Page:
However, as AdImpact notes, the difference between the third-party spenders is "misleading." That's because at least one large Republican super PAC, American Crossroads, has spent $44 million on ads that will run straight through Jan. 5. Democratic groups, by contrast, have all booked airtime on a week-by-week basis.

Senate

CO-Sen, CO-Gov: Outgoing Republican Sen. Cory Gardner, who just lost to Democrat John Hickenlooper 54-44 last month, has declined to rule out bids against either Sen. Michael Bennet or Gov. Jared Polis, two Democrats who are both up for re-election in 2022.

PA-Sen, PA-Gov: Republican Rep. Glenn Thompson, who recently said he'd "like to be the first member of Congress from Pennsylvania in 202 years to chair the House Agriculture Committee" in describing his feelings about a bid for Senate or governor, was elevated to the post of "ranking member" on the committee by his GOP colleagues this week. That makes him the most senior Republican on the committee and puts him in line to chair it in two years' time should the GOP win back the House in 2022.

Gubernatorial

IL-Gov: State Rep. Darren Bailey, who wouldn't rule out a run for governor in a radio interview over the summer, just decided to pick a Facebook fight with Rep. Adam Kinzinger, a fellow Republican whom Capitol Fax's Rich Miller says is "widely rumored" to also be considering a bid against Democratic Gov. J. B. Pritzker.

Kinzinger has been just about the only congressional Republican to explicitly call out Donald Trump's "baseless conspiracies" about the election, as he put it, earning the ire of true believers like Bailey, who termed Kinzinger's view that Trump should accept reality and stop undermining democracy "appalling."

NV-Gov: Republican Rep. Mark Amodei says in a new interview with the Las Vegas Review-Journal's Colton Lochhead that he's "gonna look at" a challenge to Democratic Gov. Steve Sisolak, who's up for re-election in 2022. For almost six years, Amodei's half-heartedly sought an escape from Washington, D.C., whose culture, he said at a 2015 town hall, "sucks." Not long after, he began mooting a bid for governor in 2018 but ultimately declined—and then said he might run for state attorney general that year … but ultimately declined.

In fact, Amodei even suggested he might retire that cycle, though he wound up seeking another term and winning comfortably in northern Nevada's rural 2nd District, which twice backed Donald Trump by double digits, according to new Daily Kos Elections calculations. Perhaps as a consequence, he was dogged by retirement rumors last year, though he pushed back against them firmly early on and easily won again.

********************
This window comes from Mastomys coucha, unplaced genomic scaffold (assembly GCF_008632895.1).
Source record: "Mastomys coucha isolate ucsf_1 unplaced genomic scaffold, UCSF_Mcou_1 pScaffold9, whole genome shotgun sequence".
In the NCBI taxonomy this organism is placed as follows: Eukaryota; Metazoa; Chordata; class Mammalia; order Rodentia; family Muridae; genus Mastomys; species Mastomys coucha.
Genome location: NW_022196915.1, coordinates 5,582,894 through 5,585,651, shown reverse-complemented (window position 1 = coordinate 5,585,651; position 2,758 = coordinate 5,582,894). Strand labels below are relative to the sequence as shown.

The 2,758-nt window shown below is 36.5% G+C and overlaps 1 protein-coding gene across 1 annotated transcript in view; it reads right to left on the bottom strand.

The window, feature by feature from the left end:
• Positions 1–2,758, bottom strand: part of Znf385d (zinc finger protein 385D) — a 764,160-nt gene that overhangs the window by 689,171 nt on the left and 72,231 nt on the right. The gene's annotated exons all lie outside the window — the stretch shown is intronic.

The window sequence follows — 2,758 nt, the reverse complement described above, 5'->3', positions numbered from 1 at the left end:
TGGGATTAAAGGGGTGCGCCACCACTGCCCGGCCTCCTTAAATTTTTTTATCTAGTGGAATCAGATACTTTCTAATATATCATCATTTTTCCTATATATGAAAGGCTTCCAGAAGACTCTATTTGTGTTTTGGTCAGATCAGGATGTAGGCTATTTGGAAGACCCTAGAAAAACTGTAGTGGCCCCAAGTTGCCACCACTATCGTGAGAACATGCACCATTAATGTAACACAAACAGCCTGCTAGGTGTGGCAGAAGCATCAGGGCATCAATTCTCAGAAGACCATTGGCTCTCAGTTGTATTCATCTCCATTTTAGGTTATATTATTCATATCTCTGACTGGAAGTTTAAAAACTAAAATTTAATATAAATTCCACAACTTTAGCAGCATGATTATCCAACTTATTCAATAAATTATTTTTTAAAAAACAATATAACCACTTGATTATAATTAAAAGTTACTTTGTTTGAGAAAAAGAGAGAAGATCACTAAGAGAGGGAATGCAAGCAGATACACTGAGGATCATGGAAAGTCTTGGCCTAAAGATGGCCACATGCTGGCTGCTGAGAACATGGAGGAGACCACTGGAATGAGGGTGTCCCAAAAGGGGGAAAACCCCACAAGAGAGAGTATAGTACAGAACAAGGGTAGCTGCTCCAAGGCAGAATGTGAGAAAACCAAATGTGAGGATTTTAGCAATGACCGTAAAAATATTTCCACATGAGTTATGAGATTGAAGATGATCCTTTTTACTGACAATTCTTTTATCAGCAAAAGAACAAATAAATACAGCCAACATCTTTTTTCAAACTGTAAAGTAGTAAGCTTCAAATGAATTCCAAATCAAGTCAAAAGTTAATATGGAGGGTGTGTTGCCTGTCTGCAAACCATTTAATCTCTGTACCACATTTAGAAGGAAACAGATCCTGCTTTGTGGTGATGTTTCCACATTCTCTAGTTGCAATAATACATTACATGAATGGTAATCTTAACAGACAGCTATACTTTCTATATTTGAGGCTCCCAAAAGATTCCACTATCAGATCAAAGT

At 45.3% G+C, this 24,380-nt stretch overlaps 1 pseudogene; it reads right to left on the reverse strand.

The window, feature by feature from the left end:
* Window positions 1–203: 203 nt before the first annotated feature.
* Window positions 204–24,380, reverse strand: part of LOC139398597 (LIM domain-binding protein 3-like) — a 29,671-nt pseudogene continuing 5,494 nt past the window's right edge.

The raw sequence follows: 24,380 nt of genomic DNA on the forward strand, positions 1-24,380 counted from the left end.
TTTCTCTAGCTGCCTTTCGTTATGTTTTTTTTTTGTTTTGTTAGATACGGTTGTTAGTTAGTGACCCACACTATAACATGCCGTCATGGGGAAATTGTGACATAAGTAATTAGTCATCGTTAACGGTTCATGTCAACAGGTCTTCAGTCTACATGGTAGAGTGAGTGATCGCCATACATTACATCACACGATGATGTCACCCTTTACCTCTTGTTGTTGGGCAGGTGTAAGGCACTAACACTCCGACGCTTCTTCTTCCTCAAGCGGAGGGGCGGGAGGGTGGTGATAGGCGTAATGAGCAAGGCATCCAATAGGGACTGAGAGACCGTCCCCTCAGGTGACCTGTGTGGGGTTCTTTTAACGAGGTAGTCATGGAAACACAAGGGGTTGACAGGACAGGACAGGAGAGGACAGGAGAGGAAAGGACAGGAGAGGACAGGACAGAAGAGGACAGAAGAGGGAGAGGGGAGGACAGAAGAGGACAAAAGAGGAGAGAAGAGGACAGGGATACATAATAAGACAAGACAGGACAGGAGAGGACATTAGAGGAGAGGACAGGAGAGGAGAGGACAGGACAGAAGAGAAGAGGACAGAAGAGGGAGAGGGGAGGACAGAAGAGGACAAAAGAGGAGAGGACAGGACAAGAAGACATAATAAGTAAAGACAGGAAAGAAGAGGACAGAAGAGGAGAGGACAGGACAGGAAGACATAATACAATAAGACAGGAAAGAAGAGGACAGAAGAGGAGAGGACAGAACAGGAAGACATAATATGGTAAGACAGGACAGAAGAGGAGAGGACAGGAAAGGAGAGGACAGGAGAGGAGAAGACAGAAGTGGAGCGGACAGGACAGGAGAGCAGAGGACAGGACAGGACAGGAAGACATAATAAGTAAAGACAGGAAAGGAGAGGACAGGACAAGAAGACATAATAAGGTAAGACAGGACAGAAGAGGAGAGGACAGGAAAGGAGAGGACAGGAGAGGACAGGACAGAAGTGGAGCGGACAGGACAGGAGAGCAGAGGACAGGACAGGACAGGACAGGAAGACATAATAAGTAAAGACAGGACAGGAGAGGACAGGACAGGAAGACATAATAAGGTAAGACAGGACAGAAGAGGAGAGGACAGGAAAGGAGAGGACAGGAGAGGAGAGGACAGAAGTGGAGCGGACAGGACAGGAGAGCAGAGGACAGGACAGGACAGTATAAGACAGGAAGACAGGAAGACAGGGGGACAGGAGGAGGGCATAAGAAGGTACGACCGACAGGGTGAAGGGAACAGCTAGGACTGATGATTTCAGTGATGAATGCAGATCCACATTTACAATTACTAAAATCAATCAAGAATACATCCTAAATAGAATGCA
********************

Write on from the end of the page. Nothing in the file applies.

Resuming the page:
However, he nearly courted electoral disaster when he expressed the slightest openness to impeaching Trump and inspired the Club for Growth to push for former state Attorney General Adam Laxalt to challenge Amodei in the GOP primary. Amodei had earlier accused Laxalt of coveting his seat and fomenting the chatter that he might quit, but in the end, Laxalt left the congressman alone.

Things might play out differently in a gubernatorial race, though. Lochhead says that Laxalt and former Sen. Dean Heller are both "rumored" to be considering bids against Sisolak, who defeated Laxalt 49-45 in 2018. Neither man, however, has publicly said anything about their interest.

House

NJ-03: Republican Assemblyman Ryan Peters sounds as though he's considering a bid against Democratic Rep. Andy Kim, who just won re-election to a second term by a surprisingly hale 53-45 margin. Insider NJ says that Peters is "not ready yet to say he's running for Congress," but he also disparaged the idea of running against Democratic state Sen. Dawn Marie Addiego next year (a race he's been rumored to be interested in) by saying, "Do I want to be in the minority again? I really don't have a burning desire to do that."

Called Races

NY-01, NY-02: With New York finally certifying the results of last month's elections, the AP called the race for 1st Congressional District for Republican Rep. Lee Zeldin on Friday, a day after Democrat Nancy Goroff conceded; Zeldin defeated Goroff by a 55-45 margin. The AP also called the contest in the neighboring 2nd District, which Democrat Jackie Gordon conceded to Republican Andrew Garbarino a couple of weeks ago. Final tallies there show Garbarino winning 53-46.

That leaves just two unresolved House races, Iowa's 2nd and New York's 22nd, both of which are subject to ongoing legal challenges.